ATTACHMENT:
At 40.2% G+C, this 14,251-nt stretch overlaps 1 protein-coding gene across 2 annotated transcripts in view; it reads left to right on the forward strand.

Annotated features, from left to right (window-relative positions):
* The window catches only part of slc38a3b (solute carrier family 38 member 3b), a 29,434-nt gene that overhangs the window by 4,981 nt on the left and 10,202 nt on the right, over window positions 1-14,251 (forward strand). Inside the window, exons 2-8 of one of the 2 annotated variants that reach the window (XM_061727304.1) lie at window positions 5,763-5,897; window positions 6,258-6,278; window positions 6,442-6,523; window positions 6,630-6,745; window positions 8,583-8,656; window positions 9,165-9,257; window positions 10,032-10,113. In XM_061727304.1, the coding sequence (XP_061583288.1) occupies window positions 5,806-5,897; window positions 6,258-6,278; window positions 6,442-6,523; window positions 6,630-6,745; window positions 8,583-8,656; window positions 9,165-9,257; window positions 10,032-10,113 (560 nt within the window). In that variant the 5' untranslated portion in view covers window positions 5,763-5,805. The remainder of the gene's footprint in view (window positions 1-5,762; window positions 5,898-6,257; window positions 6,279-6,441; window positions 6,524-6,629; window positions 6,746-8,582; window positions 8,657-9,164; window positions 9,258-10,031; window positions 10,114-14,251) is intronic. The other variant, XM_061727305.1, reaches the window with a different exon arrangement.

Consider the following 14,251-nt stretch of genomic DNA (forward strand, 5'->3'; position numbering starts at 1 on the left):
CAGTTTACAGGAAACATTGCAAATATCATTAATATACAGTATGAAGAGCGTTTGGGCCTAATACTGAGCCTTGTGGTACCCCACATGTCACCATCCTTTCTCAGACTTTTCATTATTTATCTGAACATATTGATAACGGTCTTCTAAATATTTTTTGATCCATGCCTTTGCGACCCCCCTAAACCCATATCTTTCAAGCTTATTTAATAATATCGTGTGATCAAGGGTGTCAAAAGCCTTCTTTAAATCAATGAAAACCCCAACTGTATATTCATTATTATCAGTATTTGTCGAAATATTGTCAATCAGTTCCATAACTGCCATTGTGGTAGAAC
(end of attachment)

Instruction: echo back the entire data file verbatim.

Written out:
At 40.2% G+C, this 14,251-nt stretch overlaps 1 protein-coding gene across 2 annotated transcripts in view; it reads left to right on the forward strand.

Annotated features, from left to right (window-relative positions):
* The window catches only part of slc38a3b (solute carrier family 38 member 3b), a 29,434-nt gene that overhangs the window by 4,981 nt on the left and 10,202 nt on the right, over window positions 1-14,251 (forward strand). Inside the window, exons 2-8 of one of the 2 annotated variants that reach the window (XM_061727304.1) lie at window positions 5,763-5,897; window positions 6,258-6,278; window positions 6,442-6,523; window positions 6,630-6,745; window positions 8,583-8,656; window positions 9,165-9,257; window positions 10,032-10,113. In XM_061727304.1, the coding sequence (XP_061583288.1) occupies window positions 5,806-5,897; window positions 6,258-6,278; window positions 6,442-6,523; window positions 6,630-6,745; window positions 8,583-8,656; window positions 9,165-9,257; window positions 10,032-10,113 (560 nt within the window). In that variant the 5' untranslated portion in view covers window positions 5,763-5,805. The remainder of the gene's footprint in view (window positions 1-5,762; window positions 5,898-6,257; window positions 6,279-6,441; window positions 6,524-6,629; window positions 6,746-8,582; window positions 8,657-9,164; window positions 9,258-10,031; window positions 10,114-14,251) is intronic. The other variant, XM_061727305.1, reaches the window with a different exon arrangement.

Consider the following 14,251-nt stretch of genomic DNA (forward strand, 5'->3'; position numbering starts at 1 on the left):
CAGTTTACAGGAAACATTGCAAATATCATTAATATACAGTATGAAGAGCGTTTGGGCCTAATACTGAGCCTTGTGGTACCCCACATGTCACCATCCTTTCTCAGACTTTTCATTATTTATCTGAACATATTGATAACGGTCTTCTAAATATTTTTTGATCCATGCCTTTGCGACCCCCCTAAACCCATATCTTTCAAGCTTATTTAATAATATCGTGTGATCAAGGGTGTCAAAAGCCTTCTTTAAATCAATGAAAACCCCAACTGTATATTCATTATTATCAGTATTTGTCGAAATATTGTCAATCAGTTCCATAACTGCCATTGTGGTAGAAC